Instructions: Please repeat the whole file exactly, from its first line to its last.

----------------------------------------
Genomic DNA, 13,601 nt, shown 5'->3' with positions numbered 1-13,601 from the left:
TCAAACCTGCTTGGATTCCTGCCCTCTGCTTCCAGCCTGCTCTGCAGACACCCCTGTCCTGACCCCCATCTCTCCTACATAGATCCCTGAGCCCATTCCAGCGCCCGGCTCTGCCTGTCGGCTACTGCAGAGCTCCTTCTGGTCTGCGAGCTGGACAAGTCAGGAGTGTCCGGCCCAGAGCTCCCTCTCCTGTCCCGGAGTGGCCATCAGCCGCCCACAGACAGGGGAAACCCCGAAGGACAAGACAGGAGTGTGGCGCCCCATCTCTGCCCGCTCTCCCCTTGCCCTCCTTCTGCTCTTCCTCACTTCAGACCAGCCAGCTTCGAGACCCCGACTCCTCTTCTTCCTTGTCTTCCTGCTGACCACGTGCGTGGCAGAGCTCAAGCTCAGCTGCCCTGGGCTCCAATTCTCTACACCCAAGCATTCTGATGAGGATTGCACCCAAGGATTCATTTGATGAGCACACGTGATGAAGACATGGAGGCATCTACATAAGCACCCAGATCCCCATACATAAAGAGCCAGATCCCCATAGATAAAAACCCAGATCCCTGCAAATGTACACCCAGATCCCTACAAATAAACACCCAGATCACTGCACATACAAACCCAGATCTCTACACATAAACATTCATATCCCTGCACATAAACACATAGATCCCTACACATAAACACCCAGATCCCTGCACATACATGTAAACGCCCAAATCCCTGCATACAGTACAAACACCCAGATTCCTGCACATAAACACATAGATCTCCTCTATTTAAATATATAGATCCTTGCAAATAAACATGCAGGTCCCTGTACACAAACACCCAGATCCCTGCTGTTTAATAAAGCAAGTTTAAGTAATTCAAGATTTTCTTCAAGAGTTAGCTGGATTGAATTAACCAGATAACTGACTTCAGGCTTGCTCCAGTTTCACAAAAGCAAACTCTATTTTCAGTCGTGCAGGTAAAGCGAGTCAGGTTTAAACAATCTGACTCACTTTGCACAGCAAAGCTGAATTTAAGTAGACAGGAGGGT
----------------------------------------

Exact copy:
Genomic DNA, 13,601 nt, shown 5'->3' with positions numbered 1-13,601 from the left:
TCAAACCTGCTTGGATTCCTGCCCTCTGCTTCCAGCCTGCTCTGCAGACACCCCTGTCCTGACCCCCATCTCTCCTACATAGATCCCTGAGCCCATTCCAGCGCCCGGCTCTGCCTGTCGGCTACTGCAGAGCTCCTTCTGGTCTGCGAGCTGGACAAGTCAGGAGTGTCCGGCCCAGAGCTCCCTCTCCTGTCCCGGAGTGGCCATCAGCCGCCCACAGACAGGGGAAACCCCGAAGGACAAGACAGGAGTGTGGCGCCCCATCTCTGCCCGCTCTCCCCTTGCCCTCCTTCTGCTCTTCCTCACTTCAGACCAGCCAGCTTCGAGACCCCGACTCCTCTTCTTCCTTGTCTTCCTGCTGACCACGTGCGTGGCAGAGCTCAAGCTCAGCTGCCCTGGGCTCCAATTCTCTACACCCAAGCATTCTGATGAGGATTGCACCCAAGGATTCATTTGATGAGCACACGTGATGAAGACATGGAGGCATCTACATAAGCACCCAGATCCCCATACATAAAGAGCCAGATCCCCATAGATAAAAACCCAGATCCCTGCAAATGTACACCCAGATCCCTACAAATAAACACCCAGATCACTGCACATACAAACCCAGATCTCTACACATAAACATTCATATCCCTGCACATAAACACATAGATCCCTACACATAAACACCCAGATCCCTGCACATACATGTAAACGCCCAAATCCCTGCATACAGTACAAACACCCAGATTCCTGCACATAAACACATAGATCTCCTCTATTTAAATATATAGATCCTTGCAAATAAACATGCAGGTCCCTGTACACAAACACCCAGATCCCTGCTGTTTAATAAAGCAAGTTTAAGTAATTCAAGATTTTCTTCAAGAGTTAGCTGGATTGAATTAACCAGATAACTGACTTCAGGCTTGCTCCAGTTTCACAAAAGCAAACTCTATTTTCAGTCGTGCAGGTAAAGCGAGTCAGGTTTAAACAATCTGACTCACTTTGCACAGCAAAGCTGAATTTAAGTAGACAGGAGGGT